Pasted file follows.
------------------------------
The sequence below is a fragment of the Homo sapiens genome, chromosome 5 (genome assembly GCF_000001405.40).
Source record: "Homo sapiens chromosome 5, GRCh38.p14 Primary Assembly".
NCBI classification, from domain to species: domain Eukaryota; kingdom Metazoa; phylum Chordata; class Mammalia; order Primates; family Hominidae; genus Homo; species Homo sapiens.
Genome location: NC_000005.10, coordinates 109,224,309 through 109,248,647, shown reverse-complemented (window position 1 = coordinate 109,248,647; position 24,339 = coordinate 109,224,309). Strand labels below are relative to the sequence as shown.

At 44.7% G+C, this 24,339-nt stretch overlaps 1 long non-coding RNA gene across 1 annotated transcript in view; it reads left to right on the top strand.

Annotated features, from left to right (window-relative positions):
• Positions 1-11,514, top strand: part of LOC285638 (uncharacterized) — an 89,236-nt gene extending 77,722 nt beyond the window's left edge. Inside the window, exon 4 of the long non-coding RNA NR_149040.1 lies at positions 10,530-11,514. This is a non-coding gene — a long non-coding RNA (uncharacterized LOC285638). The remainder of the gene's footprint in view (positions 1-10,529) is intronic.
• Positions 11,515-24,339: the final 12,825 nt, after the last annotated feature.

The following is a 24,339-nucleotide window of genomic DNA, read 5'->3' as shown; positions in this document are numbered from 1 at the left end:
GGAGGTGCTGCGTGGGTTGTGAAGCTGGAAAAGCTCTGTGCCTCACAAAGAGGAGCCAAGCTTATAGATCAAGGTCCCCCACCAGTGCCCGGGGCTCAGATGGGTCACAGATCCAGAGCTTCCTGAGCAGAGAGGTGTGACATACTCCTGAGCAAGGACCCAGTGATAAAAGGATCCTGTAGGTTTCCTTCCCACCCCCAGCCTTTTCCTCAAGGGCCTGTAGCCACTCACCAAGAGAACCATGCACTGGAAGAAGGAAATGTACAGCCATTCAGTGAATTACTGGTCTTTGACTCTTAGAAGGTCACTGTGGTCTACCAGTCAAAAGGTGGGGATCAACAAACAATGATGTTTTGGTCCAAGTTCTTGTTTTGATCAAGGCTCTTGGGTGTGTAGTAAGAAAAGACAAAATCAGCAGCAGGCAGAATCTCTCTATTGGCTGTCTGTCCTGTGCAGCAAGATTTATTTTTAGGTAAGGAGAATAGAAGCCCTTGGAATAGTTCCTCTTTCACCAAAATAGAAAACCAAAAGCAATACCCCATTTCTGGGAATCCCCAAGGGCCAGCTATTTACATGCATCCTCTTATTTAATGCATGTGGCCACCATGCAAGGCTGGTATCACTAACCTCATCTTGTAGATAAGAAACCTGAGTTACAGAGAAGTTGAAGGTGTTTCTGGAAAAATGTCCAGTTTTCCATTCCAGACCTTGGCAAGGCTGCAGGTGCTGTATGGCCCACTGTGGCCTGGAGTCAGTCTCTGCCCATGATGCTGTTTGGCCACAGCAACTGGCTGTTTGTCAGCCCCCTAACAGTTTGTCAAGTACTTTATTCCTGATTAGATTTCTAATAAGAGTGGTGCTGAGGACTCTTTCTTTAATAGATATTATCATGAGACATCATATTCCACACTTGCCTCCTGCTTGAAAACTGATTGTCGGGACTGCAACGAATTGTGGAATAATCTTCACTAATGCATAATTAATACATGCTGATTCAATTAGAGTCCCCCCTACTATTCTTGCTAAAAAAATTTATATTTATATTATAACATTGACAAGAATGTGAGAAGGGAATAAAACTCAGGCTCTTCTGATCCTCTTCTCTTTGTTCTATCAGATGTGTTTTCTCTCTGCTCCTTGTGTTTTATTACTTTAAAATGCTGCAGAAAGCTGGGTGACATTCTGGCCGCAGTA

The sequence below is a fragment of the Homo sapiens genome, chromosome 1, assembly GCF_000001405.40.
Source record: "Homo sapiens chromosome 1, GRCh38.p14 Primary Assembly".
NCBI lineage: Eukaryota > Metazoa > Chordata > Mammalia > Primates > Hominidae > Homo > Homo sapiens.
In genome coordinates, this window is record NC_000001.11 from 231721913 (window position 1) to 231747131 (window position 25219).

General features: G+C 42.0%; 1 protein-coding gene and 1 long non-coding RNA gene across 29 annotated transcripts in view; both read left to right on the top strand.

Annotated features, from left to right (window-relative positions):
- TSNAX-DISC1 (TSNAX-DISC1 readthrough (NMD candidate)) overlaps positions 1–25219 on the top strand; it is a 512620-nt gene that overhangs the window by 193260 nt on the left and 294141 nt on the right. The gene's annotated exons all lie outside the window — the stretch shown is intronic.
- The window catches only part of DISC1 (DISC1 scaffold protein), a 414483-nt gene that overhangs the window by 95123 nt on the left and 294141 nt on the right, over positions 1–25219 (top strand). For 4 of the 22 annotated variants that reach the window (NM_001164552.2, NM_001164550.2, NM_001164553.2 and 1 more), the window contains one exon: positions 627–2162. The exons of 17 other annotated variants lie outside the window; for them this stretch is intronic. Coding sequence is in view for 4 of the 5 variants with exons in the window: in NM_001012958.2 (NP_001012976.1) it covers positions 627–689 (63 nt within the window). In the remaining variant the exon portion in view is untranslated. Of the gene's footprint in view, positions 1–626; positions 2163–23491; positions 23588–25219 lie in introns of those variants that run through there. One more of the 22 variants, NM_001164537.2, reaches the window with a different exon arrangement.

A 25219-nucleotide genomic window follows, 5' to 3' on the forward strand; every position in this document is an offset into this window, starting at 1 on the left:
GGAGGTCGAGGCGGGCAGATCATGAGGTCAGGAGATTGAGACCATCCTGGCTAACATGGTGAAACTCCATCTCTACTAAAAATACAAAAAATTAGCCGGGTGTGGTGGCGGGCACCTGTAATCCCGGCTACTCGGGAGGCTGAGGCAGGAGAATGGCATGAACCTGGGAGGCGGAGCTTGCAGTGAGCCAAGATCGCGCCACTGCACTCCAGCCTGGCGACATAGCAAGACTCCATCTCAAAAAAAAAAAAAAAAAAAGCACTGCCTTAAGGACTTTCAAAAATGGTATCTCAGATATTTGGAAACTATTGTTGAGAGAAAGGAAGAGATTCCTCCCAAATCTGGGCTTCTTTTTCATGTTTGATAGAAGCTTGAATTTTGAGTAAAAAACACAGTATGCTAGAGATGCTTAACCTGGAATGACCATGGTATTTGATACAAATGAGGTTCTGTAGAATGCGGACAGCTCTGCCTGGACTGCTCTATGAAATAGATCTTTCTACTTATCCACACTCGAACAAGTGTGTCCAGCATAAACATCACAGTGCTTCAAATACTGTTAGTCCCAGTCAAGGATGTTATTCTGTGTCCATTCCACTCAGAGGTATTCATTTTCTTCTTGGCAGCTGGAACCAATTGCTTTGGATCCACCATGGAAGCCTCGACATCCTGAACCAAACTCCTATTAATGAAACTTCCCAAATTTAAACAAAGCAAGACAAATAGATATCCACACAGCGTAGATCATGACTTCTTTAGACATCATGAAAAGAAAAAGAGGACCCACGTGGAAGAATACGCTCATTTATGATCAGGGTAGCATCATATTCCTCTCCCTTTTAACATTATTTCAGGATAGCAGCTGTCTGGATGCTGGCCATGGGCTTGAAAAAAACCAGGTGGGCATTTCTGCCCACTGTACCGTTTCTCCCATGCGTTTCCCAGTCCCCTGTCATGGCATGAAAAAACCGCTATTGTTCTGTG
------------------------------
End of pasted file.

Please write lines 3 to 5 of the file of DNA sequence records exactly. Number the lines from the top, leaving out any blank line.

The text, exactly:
NCBI classification, from domain to species: domain Eukaryota; kingdom Metazoa; phylum Chordata; class Mammalia; order Primates; family Hominidae; genus Homo; species Homo sapiens.
Genome location: NC_000005.10, coordinates 109,224,309 through 109,248,647, shown reverse-complemented (window position 1 = coordinate 109,248,647; position 24,339 = coordinate 109,224,309). Strand labels below are relative to the sequence as shown.

At 44.7% G+C, this 24,339-nt stretch overlaps 1 long non-coding RNA gene across 1 annotated transcript in view; it reads left to right on the top strand.